Boss of Anglian Bus and Coaches hits back at Wikipedia allegations
An East Anglian bus firm has found itself at the centre of a false social media whispering campaign stating that it has gone into administration.
Bosses at Beccles-based Anglian Bus and Coach Ltd have been forced to counter rumours placed on Wikipedia and Facebook wrongly stating that it was in difficulties.
Director Andrew Pursey said the company had reported the issue to Wikipedia, while staff have tried to counter comments left on its Facebook page, but he admitted that the allegations had proved unsettling for staff.
'It's categorically not true,' he said. 'There was somebody putting malicious things on Wikipedia which we had to stop, and then it appeared on Facebook.
'We don't know who it is. There was a spate of it in the middle of last year and then it dried up and nothing happened, but in the last week or so there has been a couple more instances where somebody has altered the Wikipedia page.'
More and more businesses are establishing a presence via social media sites such as Facebook and Twitter as a means of marketing themselves, but the issue highlights how vulnerable firms can be in the face of a negative social media onslaught.
'I really don't know what possesses people to do it,' Mr Pursey said. 'We've reported it to Wikipedia. It's quite damaging and we have spent a lot of time picking up the pieces.'
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In fact Mr Pursey said Anglian, which employs 120 staff and runs a fleet of 75 buses, has enjoyed an 8pc rise year-on-year in passenger numbers between January 2011 and 2012. Last year the firm also invested �1.35m in new buses.
However, in common with other bus companies, he said the firm was braced for expected cuts in subsidies from Norfolk County Council, while government plans for a 20pc cut in diesel rebate would also push up costs and could see fares rise. Transport companies are also waiting to see if the government will press ahead with plans for a 3p-a-litre fuel duty rise in August.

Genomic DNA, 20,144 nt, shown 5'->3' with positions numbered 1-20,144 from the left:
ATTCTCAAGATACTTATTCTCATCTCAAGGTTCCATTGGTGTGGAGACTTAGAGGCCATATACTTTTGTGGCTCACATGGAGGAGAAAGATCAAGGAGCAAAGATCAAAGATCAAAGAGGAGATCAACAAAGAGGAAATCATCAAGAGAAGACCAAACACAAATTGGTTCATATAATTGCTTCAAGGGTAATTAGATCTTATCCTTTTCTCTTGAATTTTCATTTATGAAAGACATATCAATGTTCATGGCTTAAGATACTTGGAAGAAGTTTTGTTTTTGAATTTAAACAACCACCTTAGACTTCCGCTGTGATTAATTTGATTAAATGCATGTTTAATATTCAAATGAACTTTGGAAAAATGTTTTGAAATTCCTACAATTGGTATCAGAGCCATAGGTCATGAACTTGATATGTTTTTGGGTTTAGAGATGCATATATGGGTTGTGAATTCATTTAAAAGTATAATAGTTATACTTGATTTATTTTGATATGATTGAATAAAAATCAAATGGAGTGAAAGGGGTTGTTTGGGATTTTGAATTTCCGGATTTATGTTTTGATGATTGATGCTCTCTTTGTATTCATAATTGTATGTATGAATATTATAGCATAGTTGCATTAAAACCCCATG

'The prospects look good and we're quite excited about 2012,' he said. 'We are making some changes to services in April, but we are introducing new services. That's got to be balanced by what we know is coming. We know there will be cuts in Norfolk County Council subsidies, so there will be some changes reflecting that.'
Chris Baines, PR account director at Norwich-based communications specialists Shorthose Russell, which last year launched a 'listening' service to help companies monitor what is being said about them online, said: 'We do have some clients we do social media monitoring for to ensure they are well-prepared for a crisis, but the majority of clients use it more as a marketing tool.
'Most companies are watching their Facebook pages anyway. It's more about the items that are in the forums or the blogs, where they are not looking all the time.
'But in this day and age, whether you are big business or a small business, if you are in the digital space, there are no boundaries. People see companies online and they don't know how big or small they are.'